His eyes were also opened to what the Serbian people had been through. “I got this other writer and poet talking about his own experiences. He’d been a teenager during the wars of the ‘90s, had protested at great risk, was tear-gassed, beaten up by the cops,” he recalls.

And so, as richly inspiring as the trip was, he had qualms: “Am I using this country and its real pain as a backdrop to a knockabout comedy? I went back and tried to add a proper weight to my treatment of that stuff. It’s risky to take an Irish character and send him to Serbia to confront the real suffering of that country.”

‘Toxic relationship’

He did it because he wanted, indirectly, to draw a connection to Ireland’s own trauma and shame arising from the “toxic relationship” between church and state that defined this country in the middle of the 20th century.

“When you look at something like Tuam, there are literal bodies buried in this country and literal bodies buried in Serbia. Looking back, I probably made some kind of unconscious connection.”

More consciously, he wanted to contrast the economic conditions of the two countries. He had grown up in a culture where everyone he knew could afford Converse and Abercrombie & Fitch. In Serbia, he was confronted with shops where a pair of trainers cost a week’s salary.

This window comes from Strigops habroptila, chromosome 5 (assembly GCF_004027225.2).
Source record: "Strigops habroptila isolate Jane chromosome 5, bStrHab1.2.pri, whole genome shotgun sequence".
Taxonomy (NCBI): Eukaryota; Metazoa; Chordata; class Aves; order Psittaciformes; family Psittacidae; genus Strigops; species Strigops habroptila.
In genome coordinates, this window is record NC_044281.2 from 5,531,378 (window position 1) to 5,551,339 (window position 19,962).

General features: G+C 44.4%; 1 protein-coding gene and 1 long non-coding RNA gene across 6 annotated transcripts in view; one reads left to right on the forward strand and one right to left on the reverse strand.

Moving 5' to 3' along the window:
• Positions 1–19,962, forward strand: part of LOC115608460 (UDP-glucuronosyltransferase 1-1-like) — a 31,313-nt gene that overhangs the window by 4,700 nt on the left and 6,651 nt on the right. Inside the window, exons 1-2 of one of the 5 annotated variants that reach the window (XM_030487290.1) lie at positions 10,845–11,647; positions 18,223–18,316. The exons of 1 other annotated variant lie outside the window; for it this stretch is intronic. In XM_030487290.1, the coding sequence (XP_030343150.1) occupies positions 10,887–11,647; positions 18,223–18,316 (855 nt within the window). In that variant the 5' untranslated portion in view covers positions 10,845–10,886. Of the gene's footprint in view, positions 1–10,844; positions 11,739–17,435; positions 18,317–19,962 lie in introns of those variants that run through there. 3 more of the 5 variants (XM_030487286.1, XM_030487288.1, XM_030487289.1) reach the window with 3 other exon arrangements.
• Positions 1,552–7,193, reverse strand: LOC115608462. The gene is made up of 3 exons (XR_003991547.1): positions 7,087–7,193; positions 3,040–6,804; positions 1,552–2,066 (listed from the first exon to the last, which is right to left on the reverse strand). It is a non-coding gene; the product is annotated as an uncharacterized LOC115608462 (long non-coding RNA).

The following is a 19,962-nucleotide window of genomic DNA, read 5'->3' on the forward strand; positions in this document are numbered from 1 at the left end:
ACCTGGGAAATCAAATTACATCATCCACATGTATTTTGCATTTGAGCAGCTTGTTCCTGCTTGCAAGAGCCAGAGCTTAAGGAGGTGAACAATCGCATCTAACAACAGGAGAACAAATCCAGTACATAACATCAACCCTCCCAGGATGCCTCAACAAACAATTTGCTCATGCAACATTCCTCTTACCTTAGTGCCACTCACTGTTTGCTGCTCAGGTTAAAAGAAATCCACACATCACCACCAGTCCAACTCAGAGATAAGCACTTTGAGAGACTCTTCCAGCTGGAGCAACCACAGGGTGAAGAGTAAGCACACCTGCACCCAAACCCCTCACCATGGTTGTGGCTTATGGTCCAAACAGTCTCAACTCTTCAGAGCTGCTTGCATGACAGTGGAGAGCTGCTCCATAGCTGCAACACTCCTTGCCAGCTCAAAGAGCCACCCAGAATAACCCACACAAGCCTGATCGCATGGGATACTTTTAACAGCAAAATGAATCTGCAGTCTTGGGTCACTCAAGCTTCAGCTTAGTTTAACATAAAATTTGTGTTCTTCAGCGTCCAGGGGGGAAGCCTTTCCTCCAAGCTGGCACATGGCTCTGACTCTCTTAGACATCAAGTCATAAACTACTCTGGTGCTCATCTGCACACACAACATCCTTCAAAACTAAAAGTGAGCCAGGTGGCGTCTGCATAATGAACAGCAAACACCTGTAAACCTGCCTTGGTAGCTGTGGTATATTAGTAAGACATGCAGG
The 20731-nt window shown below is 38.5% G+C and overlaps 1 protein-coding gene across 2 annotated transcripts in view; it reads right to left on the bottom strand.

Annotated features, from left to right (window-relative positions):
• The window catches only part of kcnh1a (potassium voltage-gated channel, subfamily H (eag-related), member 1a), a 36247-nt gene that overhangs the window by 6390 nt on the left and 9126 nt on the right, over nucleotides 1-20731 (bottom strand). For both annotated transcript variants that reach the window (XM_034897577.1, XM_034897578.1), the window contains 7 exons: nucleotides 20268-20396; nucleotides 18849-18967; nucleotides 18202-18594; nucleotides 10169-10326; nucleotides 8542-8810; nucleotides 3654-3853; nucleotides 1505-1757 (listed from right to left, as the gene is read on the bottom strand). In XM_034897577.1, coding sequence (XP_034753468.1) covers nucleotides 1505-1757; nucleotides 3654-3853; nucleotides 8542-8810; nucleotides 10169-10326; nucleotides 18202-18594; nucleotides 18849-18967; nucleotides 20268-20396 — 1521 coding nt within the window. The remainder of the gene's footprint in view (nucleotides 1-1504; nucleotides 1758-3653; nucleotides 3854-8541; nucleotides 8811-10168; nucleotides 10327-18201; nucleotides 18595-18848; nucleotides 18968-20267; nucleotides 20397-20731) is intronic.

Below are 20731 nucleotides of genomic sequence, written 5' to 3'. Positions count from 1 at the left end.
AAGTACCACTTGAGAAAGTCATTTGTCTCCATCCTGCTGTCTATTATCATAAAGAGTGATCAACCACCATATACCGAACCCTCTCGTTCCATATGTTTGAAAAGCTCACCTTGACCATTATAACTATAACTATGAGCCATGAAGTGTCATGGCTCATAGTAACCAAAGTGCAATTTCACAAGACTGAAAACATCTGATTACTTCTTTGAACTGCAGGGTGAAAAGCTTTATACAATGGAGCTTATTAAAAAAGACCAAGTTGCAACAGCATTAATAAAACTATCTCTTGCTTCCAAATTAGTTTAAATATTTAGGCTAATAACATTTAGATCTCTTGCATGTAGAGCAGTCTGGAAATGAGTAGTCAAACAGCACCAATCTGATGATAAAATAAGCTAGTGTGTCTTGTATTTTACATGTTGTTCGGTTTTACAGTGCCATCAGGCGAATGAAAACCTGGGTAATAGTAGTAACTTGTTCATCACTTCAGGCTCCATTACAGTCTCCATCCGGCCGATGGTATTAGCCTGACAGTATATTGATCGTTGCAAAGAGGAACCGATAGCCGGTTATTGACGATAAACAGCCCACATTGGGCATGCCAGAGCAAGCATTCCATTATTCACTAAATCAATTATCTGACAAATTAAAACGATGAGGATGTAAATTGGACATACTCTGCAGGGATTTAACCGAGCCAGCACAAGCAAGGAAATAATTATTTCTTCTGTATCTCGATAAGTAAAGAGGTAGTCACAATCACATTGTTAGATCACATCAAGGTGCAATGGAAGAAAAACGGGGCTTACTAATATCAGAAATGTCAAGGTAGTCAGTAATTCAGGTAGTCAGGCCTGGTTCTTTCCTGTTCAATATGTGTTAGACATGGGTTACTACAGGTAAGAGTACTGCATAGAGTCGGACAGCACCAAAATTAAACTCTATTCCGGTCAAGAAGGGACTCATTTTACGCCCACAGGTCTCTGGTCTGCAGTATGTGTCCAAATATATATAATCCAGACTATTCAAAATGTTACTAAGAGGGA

“Ireland in 2010 was in the middle of a recession but we had spent the previous 20 years learning to think like rich people. But we were nouveau riche, of course. Being in Serbia made me acutely conscious of how much Ireland had changed and how quickly; and how precarious and shameful and, therefore, how funny, my sense of economic superiority was.”

He thought if he could set a novel in Ireland and contemporary Serbia, he might really be able to tell a story “about where Ireland is” economically.

Was he amazed to get so much inspiration from one week of his life? “Sometimes you just get a week, sometimes you just get a day. I’ve been to weddings that have enough material for a novel.”

Kevin Power’s collection of essays and reviews The Written World is published by Lilliput Press